Before Obama-mania, The West Wing’s President Josiah Bartlet inspired a generation of political idealists. Juli Weiner talks to the kids who always wanted to be Josh Lyman.
Now this isn’t specifically related to teaching, but I wanted to scoop it because a) The West Wing is my favorite TV show of all time and b) it is my favorite because it is inspirational and we could use a bit of inspiration right now. The show is one example of the power of technology to inform, inspire, educate, and entertain all at once.
The conversation about how to improve American education has taken on an increasingly confrontational tone.
The first study cited in this article relies on test scores to evaluate the remediation of bad teachers, which makes it suspect – in my opinion. Using test scores to determine if a teacher is getting better is comparing apples to oranges, even if the data set (the students) are the same.
The second study evaluates the effect of feedback on student performance. In my opinion, it’s common sense that constructive feedback joined with explicitly stated high expectations will serve students better than feedback that is given for its own sake.
The third study uses behaviorist methods (negative reinforcement) to get teachers to work harder at improvement. Yuck.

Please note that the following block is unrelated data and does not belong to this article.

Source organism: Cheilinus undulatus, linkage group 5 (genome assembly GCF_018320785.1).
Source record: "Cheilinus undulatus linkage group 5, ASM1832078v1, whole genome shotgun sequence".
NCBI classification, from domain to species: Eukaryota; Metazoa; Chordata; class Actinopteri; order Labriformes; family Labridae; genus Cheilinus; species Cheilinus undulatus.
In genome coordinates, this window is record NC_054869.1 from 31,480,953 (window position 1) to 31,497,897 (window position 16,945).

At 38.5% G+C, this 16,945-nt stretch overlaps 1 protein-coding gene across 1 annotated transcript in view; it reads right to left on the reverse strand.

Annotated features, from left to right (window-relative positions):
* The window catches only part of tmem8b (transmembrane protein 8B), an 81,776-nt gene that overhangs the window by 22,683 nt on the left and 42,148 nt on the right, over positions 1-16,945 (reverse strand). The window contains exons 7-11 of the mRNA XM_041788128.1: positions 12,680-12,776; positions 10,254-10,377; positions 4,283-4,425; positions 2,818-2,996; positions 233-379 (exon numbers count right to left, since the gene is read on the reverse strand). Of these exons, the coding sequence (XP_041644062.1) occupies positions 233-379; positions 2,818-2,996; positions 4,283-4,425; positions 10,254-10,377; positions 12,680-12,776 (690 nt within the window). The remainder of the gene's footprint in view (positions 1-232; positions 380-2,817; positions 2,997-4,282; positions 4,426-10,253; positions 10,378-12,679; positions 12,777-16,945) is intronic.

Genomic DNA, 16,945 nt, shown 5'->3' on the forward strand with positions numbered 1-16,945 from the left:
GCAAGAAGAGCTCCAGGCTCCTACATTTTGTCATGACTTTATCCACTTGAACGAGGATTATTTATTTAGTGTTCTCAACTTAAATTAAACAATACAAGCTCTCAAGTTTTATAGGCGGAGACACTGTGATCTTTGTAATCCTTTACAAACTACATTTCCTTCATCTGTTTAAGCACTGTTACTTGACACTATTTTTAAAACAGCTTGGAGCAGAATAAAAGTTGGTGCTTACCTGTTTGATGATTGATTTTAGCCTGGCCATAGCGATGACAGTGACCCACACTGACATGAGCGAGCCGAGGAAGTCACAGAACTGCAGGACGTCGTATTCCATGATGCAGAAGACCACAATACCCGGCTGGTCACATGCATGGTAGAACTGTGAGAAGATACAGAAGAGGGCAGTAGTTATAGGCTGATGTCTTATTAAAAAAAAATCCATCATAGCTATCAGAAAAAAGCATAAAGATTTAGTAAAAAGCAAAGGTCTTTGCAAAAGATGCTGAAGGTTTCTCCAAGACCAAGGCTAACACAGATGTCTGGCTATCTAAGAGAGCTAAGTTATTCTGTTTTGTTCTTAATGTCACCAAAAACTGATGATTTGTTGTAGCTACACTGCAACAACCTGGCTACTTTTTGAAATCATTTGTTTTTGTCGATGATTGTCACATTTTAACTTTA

So… although I’m scooping this, I do so because it starts a good conversation about what not to do to help teachers performing poorly. I even question what the authors mean by performing poorly, considering the data gathered.
See on www.slate.com
I have been taking a professional development course through the SAS (Standards Aligned System) website offered by the Pennsylvania Department of Education. One of my assignments in this course was to develop a cross-curricular lesson, so I created one that integrated social studies instruction with language arts. While I was on that creative journey ( 😉 ), I came across this website which seemed promising, especially for those of us who teach English Language Learners. Give it a look-see, as they say.
Posted from Diigo. The rest of my favorite links are here.
Are you interested in how the Twitter community feels about the US Presidential election candidates? Then you should check out the Twindex. Please vote this November and exercise your right to choose our leadership.
Although English is America’s common tongue, immigrants’ efforts to learn it present challenges to institutions and individuals alike. These graphics compare regions, schools, and communities where newcomers have settled to learn and integrate.
I do not like the term “Limited English Proficiency,” but the map is an interesting conversation starter for ESL teachers.